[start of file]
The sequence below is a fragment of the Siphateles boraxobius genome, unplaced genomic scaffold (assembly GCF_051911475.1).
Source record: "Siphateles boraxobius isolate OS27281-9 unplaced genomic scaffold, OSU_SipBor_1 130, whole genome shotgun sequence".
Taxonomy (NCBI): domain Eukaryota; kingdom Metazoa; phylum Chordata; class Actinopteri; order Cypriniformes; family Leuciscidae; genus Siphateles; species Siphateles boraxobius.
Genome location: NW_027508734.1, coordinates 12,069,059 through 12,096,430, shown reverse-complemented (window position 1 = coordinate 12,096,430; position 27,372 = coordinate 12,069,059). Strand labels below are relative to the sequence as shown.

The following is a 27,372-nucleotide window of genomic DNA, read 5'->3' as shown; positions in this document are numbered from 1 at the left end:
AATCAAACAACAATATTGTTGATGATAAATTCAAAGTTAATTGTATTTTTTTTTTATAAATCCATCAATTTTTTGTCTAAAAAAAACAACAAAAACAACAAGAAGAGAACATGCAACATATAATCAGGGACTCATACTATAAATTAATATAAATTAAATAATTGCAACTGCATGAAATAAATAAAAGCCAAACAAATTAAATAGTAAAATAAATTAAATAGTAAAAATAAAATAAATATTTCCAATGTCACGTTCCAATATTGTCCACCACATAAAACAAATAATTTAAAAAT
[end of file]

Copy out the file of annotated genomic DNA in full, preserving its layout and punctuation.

The sequence below is a fragment of the Siphateles boraxobius genome, unplaced genomic scaffold (assembly GCF_051911475.1).
Source record: "Siphateles boraxobius isolate OS27281-9 unplaced genomic scaffold, OSU_SipBor_1 130, whole genome shotgun sequence".
Taxonomy (NCBI): domain Eukaryota; kingdom Metazoa; phylum Chordata; class Actinopteri; order Cypriniformes; family Leuciscidae; genus Siphateles; species Siphateles boraxobius.
Genome location: NW_027508734.1, coordinates 12,069,059 through 12,096,430, shown reverse-complemented (window position 1 = coordinate 12,096,430; position 27,372 = coordinate 12,069,059). Strand labels below are relative to the sequence as shown.

The following is a 27,372-nucleotide window of genomic DNA, read 5'->3' as shown; positions in this document are numbered from 1 at the left end:
AATCAAACAACAATATTGTTGATGATAAATTCAAAGTTAATTGTATTTTTTTTTTATAAATCCATCAATTTTTTGTCTAAAAAAAACAACAAAAACAACAAGAAGAGAACATGCAACATATAATCAGGGACTCATACTATAAATTAATATAAATTAAATAATTGCAACTGCATGAAATAAATAAAAGCCAAACAAATTAAATAGTAAAATAAATTAAATAGTAAAAATAAAATAAATATTTCCAATGTCACGTTCCAATATTGTCCACCACATAAAACAAATAATTTAAAAAT